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Evidence for the Effectiveness of a Grand Challenge-based Framework for Contextual Learning

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Conference

2014 ASEE Annual Conference & Exposition

Location

Indianapolis, Indiana

Publication Date

June 15, 2014

Start Date

June 15, 2014

End Date

June 18, 2014

ISSN

2153-5965

Conference Session

NSF Grantees’ Poster Session

Tagged Division

Division Experimentation & Lab-Oriented Studies

Tagged Topic

NSF Grantees Poster Session

Page Count

11

Page Numbers

24.552.1 - 24.552.11

Permanent URL

https://peer.asee.org/20443

Download Count

34

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Paper Authors

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Lisa Huettel Duke University

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Dr. Lisa G. Huettel is an associate professor of the practice in the Department of Electrical and Computer Engineering at Duke University where she also serves as associate chair and director of Undergraduate Studies for the department. She received a B.S. in Engineering Science from Harvard University and earned her M.S. and Ph.D. in Electrical Engineering from Duke University. Her research interests are focused on engineering education, curriculum and laboratory development, and applications of statistical signal processing.

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Michael R. Gustafson II Duke University

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Dr. Michael R. Gustafson II is an Associate Professor of the Practice of Electrical and Computer Engineering at Duke University. He received a B.S.E. in 1993 from Duke University, majoring in Electrical Engineering and Mechanical Engineering and Materials Science. He continued on at Duke to earn his M.S. and Ph.D. in Mechanical Engineering and Materials Science. His primary focus is on undergraduate curriculum and laboratory development, and he is responsible for the first-year Computational Methods in Engineering course required for all engineering students at Duke University.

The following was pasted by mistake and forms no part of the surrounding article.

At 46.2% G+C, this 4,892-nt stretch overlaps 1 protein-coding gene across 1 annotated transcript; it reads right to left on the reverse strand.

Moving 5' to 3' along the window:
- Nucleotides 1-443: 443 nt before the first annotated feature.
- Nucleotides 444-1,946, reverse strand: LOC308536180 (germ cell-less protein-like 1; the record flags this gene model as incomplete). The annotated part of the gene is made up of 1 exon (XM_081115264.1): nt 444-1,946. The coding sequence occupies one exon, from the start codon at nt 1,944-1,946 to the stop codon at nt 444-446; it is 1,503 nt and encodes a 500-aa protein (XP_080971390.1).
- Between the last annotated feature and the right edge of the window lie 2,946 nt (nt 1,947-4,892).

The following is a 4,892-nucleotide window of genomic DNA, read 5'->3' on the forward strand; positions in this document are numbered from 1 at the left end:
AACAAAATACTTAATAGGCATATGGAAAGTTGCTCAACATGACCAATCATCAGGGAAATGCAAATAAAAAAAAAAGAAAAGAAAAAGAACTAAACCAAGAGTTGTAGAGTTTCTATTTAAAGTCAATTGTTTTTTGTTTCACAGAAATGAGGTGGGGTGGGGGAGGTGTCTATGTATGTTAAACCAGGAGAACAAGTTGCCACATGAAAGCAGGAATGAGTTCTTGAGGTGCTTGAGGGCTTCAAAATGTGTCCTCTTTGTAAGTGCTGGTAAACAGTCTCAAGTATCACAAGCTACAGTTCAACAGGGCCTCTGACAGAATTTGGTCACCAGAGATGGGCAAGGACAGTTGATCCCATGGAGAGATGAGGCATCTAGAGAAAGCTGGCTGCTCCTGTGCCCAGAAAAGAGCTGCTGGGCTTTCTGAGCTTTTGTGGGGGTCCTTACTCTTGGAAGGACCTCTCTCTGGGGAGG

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Joseph C. Nadeau Duke University

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Dr. Joseph C. Nadeau is an associate professor of the practice in the Department of Civil and Environmental Engineering at Duke University where he also serves as Director of Undergraduate Studies and ABET Coordinator for the department. He received a B.S. in Civil Engineering from Lehigh University, a S.M. in Civil Engineering from the Massachusetts Institute of Technology, and a Ph.D. in Engineering from the University of California at Berkeley. His teaching and research interests are in the areas of mechanics, structural design, and composite materials. He is a registered Professional Engineer.

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David E. Schaad Duke University

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Dr. David Schaad has over seventeen years of design and engineering experience as a consulting engineer working for various firms including: Parsons Engineering Science, Appian Consulting Engineers and Marshall Miller and Associates.

Current research focuses on sustainable engineering, community development, water and wastewater treatment design, stormwater retention/detention and treatment design, urban hydrology, constructed wetland and stream restoration design, ecological stabilization, sustainable engineering in land development, water resources, water and wastewater treatment.

He is also the faculty advisor for Duke Engineers for International Development (http://deid.pratt.duke.edu/) and is a registered professional engineer in 21 states.

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Michael M. Barger Duke University

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Michael is a doctoral student in Psychology and Neuroscience at Duke University. His research interests include students' motivation in STEM and the development of students' beliefs about education.